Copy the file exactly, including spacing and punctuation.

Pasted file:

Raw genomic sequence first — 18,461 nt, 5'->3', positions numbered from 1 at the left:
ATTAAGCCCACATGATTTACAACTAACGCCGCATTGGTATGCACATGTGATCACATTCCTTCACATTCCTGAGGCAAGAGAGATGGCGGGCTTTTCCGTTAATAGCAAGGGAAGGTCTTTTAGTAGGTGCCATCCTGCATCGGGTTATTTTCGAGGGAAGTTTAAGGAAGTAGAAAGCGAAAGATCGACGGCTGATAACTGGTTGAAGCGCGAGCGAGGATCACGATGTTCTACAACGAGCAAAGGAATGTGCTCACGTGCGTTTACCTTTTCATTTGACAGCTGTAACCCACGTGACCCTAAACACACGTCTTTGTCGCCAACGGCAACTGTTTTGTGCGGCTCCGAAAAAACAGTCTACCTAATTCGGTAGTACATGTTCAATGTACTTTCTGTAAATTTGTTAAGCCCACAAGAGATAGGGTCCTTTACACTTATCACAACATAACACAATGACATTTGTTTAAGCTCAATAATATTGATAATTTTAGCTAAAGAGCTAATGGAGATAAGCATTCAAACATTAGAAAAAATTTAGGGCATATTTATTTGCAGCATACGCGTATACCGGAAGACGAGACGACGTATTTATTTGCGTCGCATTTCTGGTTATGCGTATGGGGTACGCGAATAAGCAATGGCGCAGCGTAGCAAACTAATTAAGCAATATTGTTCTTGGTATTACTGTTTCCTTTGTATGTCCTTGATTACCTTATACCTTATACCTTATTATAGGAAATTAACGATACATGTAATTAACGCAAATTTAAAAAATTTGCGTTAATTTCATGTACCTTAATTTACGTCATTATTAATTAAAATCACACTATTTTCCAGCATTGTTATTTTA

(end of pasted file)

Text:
Raw genomic sequence first — 18,461 nt, 5'->3', positions numbered from 1 at the left:
ATTAAGCCCACATGATTTACAACTAACGCCGCATTGGTATGCACATGTGATCACATTCCTTCACATTCCTGAGGCAAGAGAGATGGCGGGCTTTTCCGTTAATAGCAAGGGAAGGTCTTTTAGTAGGTGCCATCCTGCATCGGGTTATTTTCGAGGGAAGTTTAAGGAAGTAGAAAGCGAAAGATCGACGGCTGATAACTGGTTGAAGCGCGAGCGAGGATCACGATGTTCTACAACGAGCAAAGGAATGTGCTCACGTGCGTTTACCTTTTCATTTGACAGCTGTAACCCACGTGACCCTAAACACACGTCTTTGTCGCCAACGGCAACTGTTTTGTGCGGCTCCGAAAAAACAGTCTACCTAATTCGGTAGTACATGTTCAATGTACTTTCTGTAAATTTGTTAAGCCCACAAGAGATAGGGTCCTTTACACTTATCACAACATAACACAATGACATTTGTTTAAGCTCAATAATATTGATAATTTTAGCTAAAGAGCTAATGGAGATAAGCATTCAAACATTAGAAAAAATTTAGGGCATATTTATTTGCAGCATACGCGTATACCGGAAGACGAGACGACGTATTTATTTGCGTCGCATTTCTGGTTATGCGTATGGGGTACGCGAATAAGCAATGGCGCAGCGTAGCAAACTAATTAAGCAATATTGTTCTTGGTATTACTGTTTCCTTTGTATGTCCTTGATTACCTTATACCTTATACCTTATTATAGGAAATTAACGATACATGTAATTAACGCAAATTTAAAAAATTTGCGTTAATTTCATGTACCTTAATTTACGTCATTATTAATTAAAATCACACTATTTTCCAGCATTGTTATTTTA